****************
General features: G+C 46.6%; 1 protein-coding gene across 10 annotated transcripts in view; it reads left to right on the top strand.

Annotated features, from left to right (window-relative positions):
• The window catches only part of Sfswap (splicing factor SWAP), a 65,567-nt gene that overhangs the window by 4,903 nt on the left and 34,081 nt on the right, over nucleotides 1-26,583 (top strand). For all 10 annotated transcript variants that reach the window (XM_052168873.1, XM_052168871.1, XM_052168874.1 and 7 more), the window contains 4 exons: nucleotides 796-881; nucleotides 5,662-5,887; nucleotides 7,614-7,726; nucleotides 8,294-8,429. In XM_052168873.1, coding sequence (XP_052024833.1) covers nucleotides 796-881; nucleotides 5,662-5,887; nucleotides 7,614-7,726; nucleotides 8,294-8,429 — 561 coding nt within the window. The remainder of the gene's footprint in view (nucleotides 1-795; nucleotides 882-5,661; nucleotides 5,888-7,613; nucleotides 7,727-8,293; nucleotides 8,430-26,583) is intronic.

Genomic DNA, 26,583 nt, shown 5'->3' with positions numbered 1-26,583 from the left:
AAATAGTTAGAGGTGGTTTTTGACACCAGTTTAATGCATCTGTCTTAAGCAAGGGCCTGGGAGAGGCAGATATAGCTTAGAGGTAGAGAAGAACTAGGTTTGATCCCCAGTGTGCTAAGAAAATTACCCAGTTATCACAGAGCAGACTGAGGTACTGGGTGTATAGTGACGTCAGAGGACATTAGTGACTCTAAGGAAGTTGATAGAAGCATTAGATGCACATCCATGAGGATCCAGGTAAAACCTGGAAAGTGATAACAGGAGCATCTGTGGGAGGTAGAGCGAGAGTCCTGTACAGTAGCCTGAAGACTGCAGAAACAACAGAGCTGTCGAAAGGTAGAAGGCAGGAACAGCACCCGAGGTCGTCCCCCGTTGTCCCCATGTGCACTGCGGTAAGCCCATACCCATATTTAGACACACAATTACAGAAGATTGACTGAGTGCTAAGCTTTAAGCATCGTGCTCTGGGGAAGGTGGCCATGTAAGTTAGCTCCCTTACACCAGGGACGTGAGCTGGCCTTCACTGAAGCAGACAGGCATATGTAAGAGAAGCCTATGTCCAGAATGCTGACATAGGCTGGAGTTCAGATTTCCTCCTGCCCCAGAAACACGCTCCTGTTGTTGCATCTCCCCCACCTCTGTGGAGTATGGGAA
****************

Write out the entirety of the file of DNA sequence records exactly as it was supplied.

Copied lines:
General features: G+C 46.6%; 1 protein-coding gene across 10 annotated transcripts in view; it reads left to right on the top strand.

Annotated features, from left to right (window-relative positions):
• The window catches only part of Sfswap (splicing factor SWAP), a 65,567-nt gene that overhangs the window by 4,903 nt on the left and 34,081 nt on the right, over nucleotides 1-26,583 (top strand). For all 10 annotated transcript variants that reach the window (XM_052168873.1, XM_052168871.1, XM_052168874.1 and 7 more), the window contains 4 exons: nucleotides 796-881; nucleotides 5,662-5,887; nucleotides 7,614-7,726; nucleotides 8,294-8,429. In XM_052168873.1, coding sequence (XP_052024833.1) covers nucleotides 796-881; nucleotides 5,662-5,887; nucleotides 7,614-7,726; nucleotides 8,294-8,429 — 561 coding nt within the window. The remainder of the gene's footprint in view (nucleotides 1-795; nucleotides 882-5,661; nucleotides 5,888-7,613; nucleotides 7,727-8,293; nucleotides 8,430-26,583) is intronic.

Genomic DNA, 26,583 nt, shown 5'->3' with positions numbered 1-26,583 from the left:
AAATAGTTAGAGGTGGTTTTTGACACCAGTTTAATGCATCTGTCTTAAGCAAGGGCCTGGGAGAGGCAGATATAGCTTAGAGGTAGAGAAGAACTAGGTTTGATCCCCAGTGTGCTAAGAAAATTACCCAGTTATCACAGAGCAGACTGAGGTACTGGGTGTATAGTGACGTCAGAGGACATTAGTGACTCTAAGGAAGTTGATAGAAGCATTAGATGCACATCCATGAGGATCCAGGTAAAACCTGGAAAGTGATAACAGGAGCATCTGTGGGAGGTAGAGCGAGAGTCCTGTACAGTAGCCTGAAGACTGCAGAAACAACAGAGCTGTCGAAAGGTAGAAGGCAGGAACAGCACCCGAGGTCGTCCCCCGTTGTCCCCATGTGCACTGCGGTAAGCCCATACCCATATTTAGACACACAATTACAGAAGATTGACTGAGTGCTAAGCTTTAAGCATCGTGCTCTGGGGAAGGTGGCCATGTAAGTTAGCTCCCTTACACCAGGGACGTGAGCTGGCCTTCACTGAAGCAGACAGGCATATGTAAGAGAAGCCTATGTCCAGAATGCTGACATAGGCTGGAGTTCAGATTTCCTCCTGCCCCAGAAACACGCTCCTGTTGTTGCATCTCCCCCACCTCTGTGGAGTATGGGAA